Currently we can use thisimmune checkpoint inhibitors in adjuvant and in metastatic cases and targeted therapy. [11,12] About 40% to 50% of melanomas are carriers of a BRAF gene mutation responsible for activating the channel MAP kinases. The most common BRAF mutation is V600E, which represents 80% of alterations in the gene.  Two BRAF selective inhibitors currently we can use in metastatic melanoma: Vemurafenib and Dabrafenib.
Although BRAF inhibitors represent a real therapeutic revolution in metastatic melanoma,the duration of the response appears limited in time, revealing the occurrence of multiple resistance mechanisms better and better described today. In order to reduce or delay this escapement, studies associating an anti-MEK and an anti-BRAF have been carried out. Three major phase trialsIII were recently published. They have showed the superiority of the association BRAF inhibitor and inhibitor of MEK versus BRAF inhibitor alone. [14-16]
Maintaining long-term response is difficult, with just 20% of patients in one study remaining progression free. [17,18] Ongoing studies investigating the addition of CDK, MAPK, or immune checkpoint inhibitors to combat treatment resistance. [19-21] They are not described in the literature and no studies have been performed that include patients with nodular melanoma treated with combined inhibition of Dabrafenib/Trametinib. The main goal of radiotherapy is to maximize the therapeutic margin by delivering a high dose of radiation to the tumor tissue while sparing as much of the surrounding tissue as possible. However, it has been shown that certain effects induced by RT on un-irradiated tumor cells can have a positive impact on clinical outcome. Tumor regression on non-irradiated as a result of such effects is called an abscopal effect.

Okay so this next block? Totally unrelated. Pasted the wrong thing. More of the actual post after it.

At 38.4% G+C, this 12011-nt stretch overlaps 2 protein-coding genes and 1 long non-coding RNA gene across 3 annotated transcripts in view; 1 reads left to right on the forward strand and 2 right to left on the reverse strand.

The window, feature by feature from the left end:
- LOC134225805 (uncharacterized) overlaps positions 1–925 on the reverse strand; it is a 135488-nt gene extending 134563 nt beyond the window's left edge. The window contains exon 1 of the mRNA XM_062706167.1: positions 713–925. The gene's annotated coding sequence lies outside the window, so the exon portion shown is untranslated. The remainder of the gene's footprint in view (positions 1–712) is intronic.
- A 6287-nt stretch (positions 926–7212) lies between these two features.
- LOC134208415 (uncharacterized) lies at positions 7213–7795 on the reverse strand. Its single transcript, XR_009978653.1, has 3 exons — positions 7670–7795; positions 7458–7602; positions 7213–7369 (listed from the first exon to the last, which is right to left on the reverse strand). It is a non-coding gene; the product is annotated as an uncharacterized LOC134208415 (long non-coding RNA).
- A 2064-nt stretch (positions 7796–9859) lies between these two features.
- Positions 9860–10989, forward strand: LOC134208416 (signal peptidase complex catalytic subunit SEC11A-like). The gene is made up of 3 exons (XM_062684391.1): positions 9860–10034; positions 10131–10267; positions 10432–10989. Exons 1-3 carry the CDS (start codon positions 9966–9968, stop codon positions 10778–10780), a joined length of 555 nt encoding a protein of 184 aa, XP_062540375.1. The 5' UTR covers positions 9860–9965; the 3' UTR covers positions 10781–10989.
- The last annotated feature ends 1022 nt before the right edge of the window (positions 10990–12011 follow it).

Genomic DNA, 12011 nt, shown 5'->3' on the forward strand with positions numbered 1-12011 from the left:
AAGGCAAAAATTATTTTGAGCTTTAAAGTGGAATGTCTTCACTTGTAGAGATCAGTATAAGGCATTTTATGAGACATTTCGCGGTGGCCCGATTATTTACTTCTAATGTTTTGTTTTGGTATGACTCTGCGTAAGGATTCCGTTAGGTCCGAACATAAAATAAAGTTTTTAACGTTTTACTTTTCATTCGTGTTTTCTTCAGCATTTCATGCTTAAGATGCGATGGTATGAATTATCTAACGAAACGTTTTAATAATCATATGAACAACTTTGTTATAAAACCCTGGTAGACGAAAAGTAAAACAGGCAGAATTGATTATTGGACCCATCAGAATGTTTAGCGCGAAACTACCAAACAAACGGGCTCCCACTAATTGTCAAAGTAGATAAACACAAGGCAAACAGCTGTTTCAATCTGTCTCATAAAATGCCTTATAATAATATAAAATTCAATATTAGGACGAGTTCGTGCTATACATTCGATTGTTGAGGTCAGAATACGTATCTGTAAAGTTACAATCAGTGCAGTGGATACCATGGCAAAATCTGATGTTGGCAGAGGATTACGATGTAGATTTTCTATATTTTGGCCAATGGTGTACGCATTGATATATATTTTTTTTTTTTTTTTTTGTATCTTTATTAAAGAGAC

Since the first description in 1953 , the abscopal effect has been observed in different tumor entities. The mechanism has not been fully elucidated, but in summary, the most likely explanation is that it is caused by systemic immune activation due to tumor cell death in the irradiated target volume. 
Locally dead tumor cells and their released antigens generate an immune response, also known as in situ vaccination. Activated immune effector cells can then attack tumor cells far removed from the treated lesion.  Although well documented, the abscopal effect remained a phenomenon limited to individual case reports. With the advent of RT, the immune stimulatory property of RT returned to the forefront of the scene.  A marked increase in abscopic responses was observed in combination with ICIs; these can be observed in the case of malignant melanomas in a proportion of up to one-third, which may be clinically relevant. 
Based on the tumour immune cycle described above, the many possible mechanisms of immune modulation by RT can be classified. In the early stages, RT increases the presentation and diversity of tumour-specific antigens. Radiation-induced immunogenic cell death releases tumour antigens, tumour cell DNA, cytokines, and other “danger signals”. [22,24,28] Genetic damage caused by radiation increases the mutation load and results in the generation and release of neoantigens. Better antigen recognition stimulates dendritic cells, leading to increased activation of cytotoxic T cells as part of priming.